Futurize: Panorama And Matter

Cristóbal Lamarca García For Lofscapes

(1) Territorial dynamics (Espace géographique, tome 9, n°4, p 253-265, 1980) / (2) Brunet’s choreme table with English labels (Van Elzakker, 2004) / (3) Scheme of the community of Vichuquén from the organic to the geometric © Cristóbal Lamarca for LOFscapes / (4) Scheme of the community of Vichuquén separated by specific coverages and their corresponding chorematic icons © Cristóbal Lamarca for LOFscapes 

Currently, the technique of cartography and traditional planimetry loses resolution and spatial synthesis when addressing scales that require a global use, intangible dynamics or content hidden from view, but that affect physical space. In response to these contingencies, the text explains a system that reduces the complexity in the representation of geographical space to facilitate the physical and virtual reading of a specific place.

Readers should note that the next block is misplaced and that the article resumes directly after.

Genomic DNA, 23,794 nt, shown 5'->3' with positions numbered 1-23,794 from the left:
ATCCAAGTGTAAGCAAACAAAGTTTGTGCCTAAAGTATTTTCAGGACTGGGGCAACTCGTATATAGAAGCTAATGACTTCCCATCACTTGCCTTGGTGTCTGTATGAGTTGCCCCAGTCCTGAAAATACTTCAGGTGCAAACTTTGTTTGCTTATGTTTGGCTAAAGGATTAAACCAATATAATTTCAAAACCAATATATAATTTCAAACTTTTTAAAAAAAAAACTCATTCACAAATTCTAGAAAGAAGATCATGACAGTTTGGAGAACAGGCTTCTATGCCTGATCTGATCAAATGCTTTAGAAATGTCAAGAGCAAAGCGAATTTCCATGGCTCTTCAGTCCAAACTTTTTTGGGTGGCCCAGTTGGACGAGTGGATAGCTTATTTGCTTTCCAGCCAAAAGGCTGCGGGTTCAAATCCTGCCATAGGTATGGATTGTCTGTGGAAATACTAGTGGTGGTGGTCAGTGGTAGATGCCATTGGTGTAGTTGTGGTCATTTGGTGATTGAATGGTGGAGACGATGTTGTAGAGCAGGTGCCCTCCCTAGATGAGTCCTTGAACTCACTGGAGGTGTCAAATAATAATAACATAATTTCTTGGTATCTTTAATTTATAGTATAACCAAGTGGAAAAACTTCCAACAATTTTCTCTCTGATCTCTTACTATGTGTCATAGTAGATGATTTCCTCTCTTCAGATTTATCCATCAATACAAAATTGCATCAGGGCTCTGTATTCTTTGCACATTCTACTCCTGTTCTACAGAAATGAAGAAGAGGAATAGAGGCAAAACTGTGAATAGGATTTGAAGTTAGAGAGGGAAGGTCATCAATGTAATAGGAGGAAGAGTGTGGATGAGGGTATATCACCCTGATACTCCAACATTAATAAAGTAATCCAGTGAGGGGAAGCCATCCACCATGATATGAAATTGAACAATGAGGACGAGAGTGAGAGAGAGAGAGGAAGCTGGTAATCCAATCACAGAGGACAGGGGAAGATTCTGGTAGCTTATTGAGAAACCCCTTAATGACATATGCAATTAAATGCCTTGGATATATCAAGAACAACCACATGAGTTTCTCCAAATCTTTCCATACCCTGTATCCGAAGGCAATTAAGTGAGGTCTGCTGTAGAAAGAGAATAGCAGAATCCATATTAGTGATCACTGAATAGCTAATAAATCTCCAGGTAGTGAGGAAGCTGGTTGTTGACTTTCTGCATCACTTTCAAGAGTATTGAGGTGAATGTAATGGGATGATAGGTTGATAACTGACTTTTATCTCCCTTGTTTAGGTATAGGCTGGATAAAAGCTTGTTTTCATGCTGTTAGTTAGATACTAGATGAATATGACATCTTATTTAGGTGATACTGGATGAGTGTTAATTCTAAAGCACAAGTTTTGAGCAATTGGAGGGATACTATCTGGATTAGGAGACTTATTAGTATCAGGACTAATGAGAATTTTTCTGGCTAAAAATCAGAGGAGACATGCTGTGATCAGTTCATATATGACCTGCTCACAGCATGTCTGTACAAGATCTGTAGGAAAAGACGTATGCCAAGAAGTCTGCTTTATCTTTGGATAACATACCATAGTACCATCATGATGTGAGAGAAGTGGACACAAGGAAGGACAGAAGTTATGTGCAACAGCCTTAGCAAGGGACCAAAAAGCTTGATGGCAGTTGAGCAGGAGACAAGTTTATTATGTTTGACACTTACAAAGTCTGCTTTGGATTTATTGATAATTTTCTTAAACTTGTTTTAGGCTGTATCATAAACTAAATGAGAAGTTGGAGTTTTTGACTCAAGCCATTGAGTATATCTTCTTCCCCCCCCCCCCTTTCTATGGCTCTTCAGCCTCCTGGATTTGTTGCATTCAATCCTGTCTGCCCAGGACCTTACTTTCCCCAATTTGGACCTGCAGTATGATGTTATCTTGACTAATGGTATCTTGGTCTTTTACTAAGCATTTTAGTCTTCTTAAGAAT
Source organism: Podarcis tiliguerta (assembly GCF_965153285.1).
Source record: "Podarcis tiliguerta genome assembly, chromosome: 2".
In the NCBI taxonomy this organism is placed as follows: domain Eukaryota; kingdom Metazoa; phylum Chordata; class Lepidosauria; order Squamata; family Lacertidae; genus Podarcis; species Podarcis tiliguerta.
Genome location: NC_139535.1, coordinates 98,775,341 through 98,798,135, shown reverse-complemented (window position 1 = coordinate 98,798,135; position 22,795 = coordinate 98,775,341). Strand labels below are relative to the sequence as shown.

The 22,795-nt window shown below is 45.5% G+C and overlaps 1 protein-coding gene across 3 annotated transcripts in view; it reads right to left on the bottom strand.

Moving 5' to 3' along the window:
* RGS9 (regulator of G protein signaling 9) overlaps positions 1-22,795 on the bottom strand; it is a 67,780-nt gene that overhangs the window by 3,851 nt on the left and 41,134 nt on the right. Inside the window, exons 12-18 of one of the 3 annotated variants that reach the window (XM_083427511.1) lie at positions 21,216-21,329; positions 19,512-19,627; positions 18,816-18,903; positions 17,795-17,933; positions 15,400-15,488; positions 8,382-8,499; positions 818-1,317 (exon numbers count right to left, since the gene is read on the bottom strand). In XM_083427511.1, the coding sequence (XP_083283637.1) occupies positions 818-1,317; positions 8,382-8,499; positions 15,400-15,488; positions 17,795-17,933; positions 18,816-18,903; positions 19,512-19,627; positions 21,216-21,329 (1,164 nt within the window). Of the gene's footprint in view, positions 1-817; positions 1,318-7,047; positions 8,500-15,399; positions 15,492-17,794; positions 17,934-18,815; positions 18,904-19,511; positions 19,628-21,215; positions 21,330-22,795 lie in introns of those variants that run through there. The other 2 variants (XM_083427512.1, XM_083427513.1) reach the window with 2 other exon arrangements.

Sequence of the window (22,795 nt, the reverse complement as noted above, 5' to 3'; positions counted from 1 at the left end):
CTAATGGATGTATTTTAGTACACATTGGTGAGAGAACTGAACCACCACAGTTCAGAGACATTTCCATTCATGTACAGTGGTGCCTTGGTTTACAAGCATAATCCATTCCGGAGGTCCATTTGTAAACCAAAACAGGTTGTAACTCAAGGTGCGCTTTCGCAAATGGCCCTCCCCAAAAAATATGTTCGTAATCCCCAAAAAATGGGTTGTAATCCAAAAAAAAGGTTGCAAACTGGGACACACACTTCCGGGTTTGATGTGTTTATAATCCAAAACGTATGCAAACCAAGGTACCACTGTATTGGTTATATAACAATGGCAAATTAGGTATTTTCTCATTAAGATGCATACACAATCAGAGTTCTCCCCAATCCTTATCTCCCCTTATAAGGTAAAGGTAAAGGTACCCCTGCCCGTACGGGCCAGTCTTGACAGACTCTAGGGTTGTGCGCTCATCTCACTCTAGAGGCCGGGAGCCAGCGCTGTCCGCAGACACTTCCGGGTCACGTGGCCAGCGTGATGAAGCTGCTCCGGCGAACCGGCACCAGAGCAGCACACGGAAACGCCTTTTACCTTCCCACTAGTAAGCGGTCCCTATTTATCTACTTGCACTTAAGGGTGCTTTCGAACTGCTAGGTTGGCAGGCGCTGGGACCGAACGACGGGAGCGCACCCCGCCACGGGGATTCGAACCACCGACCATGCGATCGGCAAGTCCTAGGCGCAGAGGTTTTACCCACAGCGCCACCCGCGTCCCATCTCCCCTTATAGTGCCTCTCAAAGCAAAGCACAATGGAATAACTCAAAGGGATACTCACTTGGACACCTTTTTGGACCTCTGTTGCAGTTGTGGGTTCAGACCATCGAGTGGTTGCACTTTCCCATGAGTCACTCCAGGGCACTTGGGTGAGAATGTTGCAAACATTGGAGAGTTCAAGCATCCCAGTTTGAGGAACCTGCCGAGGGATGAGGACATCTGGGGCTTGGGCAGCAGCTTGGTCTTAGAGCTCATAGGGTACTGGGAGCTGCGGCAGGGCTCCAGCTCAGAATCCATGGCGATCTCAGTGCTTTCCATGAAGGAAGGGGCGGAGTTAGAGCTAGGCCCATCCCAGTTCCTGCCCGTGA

In the second decade of the 21st century, we are witnessing territorial and social dynamics that go beyond the political-administrative limits agreed upon and recognized by us, its inhabitants. These new dynamics respond to a global use of the terrestrial surface and to extreme natural phenomena of magnitudes that have no recorded history. In this context, the technique of cartography and traditional planimetry lose resolution and spatial synthesis when dealing with scales of larger size and dynamics that act as intangible layers but that have an impact on the physical space. In response, this text aims to report upon a system called Chorematic diagramming that reduces the complexity of phenomena by means of the representation of geographical space to facilitate the physical and virtual reading of a specific place, both to the users and to the governmental entities, diverse organizations and private entities, that make decisions on territorial transformation.